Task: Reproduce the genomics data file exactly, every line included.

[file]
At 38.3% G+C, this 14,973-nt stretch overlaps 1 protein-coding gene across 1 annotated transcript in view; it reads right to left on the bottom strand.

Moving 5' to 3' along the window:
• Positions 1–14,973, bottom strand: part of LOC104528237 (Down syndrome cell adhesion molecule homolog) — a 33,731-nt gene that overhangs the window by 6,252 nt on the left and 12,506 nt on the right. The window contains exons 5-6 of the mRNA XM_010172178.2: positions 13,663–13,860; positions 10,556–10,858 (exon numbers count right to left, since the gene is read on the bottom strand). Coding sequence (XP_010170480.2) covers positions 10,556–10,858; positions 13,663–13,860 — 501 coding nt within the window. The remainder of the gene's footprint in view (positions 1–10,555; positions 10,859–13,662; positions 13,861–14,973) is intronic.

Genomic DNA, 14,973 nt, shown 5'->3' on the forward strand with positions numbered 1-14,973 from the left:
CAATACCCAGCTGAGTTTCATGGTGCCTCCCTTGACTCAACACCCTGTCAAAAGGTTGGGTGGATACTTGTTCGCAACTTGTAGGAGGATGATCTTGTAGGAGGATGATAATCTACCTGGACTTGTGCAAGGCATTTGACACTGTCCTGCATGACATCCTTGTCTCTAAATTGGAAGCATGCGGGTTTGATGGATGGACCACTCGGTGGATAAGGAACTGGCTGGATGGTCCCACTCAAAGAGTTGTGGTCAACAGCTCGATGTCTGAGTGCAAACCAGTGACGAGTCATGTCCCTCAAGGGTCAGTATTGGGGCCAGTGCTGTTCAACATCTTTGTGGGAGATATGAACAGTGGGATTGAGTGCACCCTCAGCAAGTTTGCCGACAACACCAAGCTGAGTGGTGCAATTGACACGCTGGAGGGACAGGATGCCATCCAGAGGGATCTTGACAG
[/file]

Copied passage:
At 38.3% G+C, this 14,973-nt stretch overlaps 1 protein-coding gene across 1 annotated transcript in view; it reads right to left on the bottom strand.

Moving 5' to 3' along the window:
• Positions 1–14,973, bottom strand: part of LOC104528237 (Down syndrome cell adhesion molecule homolog) — a 33,731-nt gene that overhangs the window by 6,252 nt on the left and 12,506 nt on the right. The window contains exons 5-6 of the mRNA XM_010172178.2: positions 13,663–13,860; positions 10,556–10,858 (exon numbers count right to left, since the gene is read on the bottom strand). Coding sequence (XP_010170480.2) covers positions 10,556–10,858; positions 13,663–13,860 — 501 coding nt within the window. The remainder of the gene's footprint in view (positions 1–10,555; positions 10,859–13,662; positions 13,861–14,973) is intronic.

Genomic DNA, 14,973 nt, shown 5'->3' on the forward strand with positions numbered 1-14,973 from the left:
CAATACCCAGCTGAGTTTCATGGTGCCTCCCTTGACTCAACACCCTGTCAAAAGGTTGGGTGGATACTTGTTCGCAACTTGTAGGAGGATGATCTTGTAGGAGGATGATAATCTACCTGGACTTGTGCAAGGCATTTGACACTGTCCTGCATGACATCCTTGTCTCTAAATTGGAAGCATGCGGGTTTGATGGATGGACCACTCGGTGGATAAGGAACTGGCTGGATGGTCCCACTCAAAGAGTTGTGGTCAACAGCTCGATGTCTGAGTGCAAACCAGTGACGAGTCATGTCCCTCAAGGGTCAGTATTGGGGCCAGTGCTGTTCAACATCTTTGTGGGAGATATGAACAGTGGGATTGAGTGCACCCTCAGCAAGTTTGCCGACAACACCAAGCTGAGTGGTGCAATTGACACGCTGGAGGGACAGGATGCCATCCAGAGGGATCTTGACAG